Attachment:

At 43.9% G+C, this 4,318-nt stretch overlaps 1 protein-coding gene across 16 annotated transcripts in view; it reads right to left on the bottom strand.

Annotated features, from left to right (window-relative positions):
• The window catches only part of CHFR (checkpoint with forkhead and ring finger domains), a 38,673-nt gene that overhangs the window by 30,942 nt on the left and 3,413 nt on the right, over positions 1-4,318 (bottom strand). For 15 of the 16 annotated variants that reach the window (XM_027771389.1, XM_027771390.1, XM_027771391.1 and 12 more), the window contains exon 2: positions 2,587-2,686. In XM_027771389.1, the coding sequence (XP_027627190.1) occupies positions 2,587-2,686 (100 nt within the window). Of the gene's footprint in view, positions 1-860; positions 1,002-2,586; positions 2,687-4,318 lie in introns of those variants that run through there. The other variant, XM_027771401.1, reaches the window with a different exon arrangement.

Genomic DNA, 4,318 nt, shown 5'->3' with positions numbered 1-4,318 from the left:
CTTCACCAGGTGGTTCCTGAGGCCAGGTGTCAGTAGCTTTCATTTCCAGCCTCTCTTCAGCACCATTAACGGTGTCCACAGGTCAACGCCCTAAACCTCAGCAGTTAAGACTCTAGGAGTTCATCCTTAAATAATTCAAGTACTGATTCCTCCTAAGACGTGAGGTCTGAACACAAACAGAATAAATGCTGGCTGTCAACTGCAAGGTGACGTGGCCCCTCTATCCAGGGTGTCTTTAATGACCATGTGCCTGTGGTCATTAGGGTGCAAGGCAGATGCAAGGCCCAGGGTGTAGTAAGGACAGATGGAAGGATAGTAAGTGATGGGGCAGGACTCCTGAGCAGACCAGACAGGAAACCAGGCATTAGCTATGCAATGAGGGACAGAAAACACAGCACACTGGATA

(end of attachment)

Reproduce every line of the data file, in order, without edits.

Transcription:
At 43.9% G+C, this 4,318-nt stretch overlaps 1 protein-coding gene across 16 annotated transcripts in view; it reads right to left on the bottom strand.

Annotated features, from left to right (window-relative positions):
• The window catches only part of CHFR (checkpoint with forkhead and ring finger domains), a 38,673-nt gene that overhangs the window by 30,942 nt on the left and 3,413 nt on the right, over positions 1-4,318 (bottom strand). For 15 of the 16 annotated variants that reach the window (XM_027771389.1, XM_027771390.1, XM_027771391.1 and 12 more), the window contains exon 2: positions 2,587-2,686. In XM_027771389.1, the coding sequence (XP_027627190.1) occupies positions 2,587-2,686 (100 nt within the window). Of the gene's footprint in view, positions 1-860; positions 1,002-2,586; positions 2,687-4,318 lie in introns of those variants that run through there. The other variant, XM_027771401.1, reaches the window with a different exon arrangement.

Genomic DNA, 4,318 nt, shown 5'->3' with positions numbered 1-4,318 from the left:
CTTCACCAGGTGGTTCCTGAGGCCAGGTGTCAGTAGCTTTCATTTCCAGCCTCTCTTCAGCACCATTAACGGTGTCCACAGGTCAACGCCCTAAACCTCAGCAGTTAAGACTCTAGGAGTTCATCCTTAAATAATTCAAGTACTGATTCCTCCTAAGACGTGAGGTCTGAACACAAACAGAATAAATGCTGGCTGTCAACTGCAAGGTGACGTGGCCCCTCTATCCAGGGTGTCTTTAATGACCATGTGCCTGTGGTCATTAGGGTGCAAGGCAGATGCAAGGCCCAGGGTGTAGTAAGGACAGATGGAAGGATAGTAAGTGATGGGGCAGGACTCCTGAGCAGACCAGACAGGAAACCAGGCATTAGCTATGCAATGAGGGACAGAAAACACAGCACACTGGATA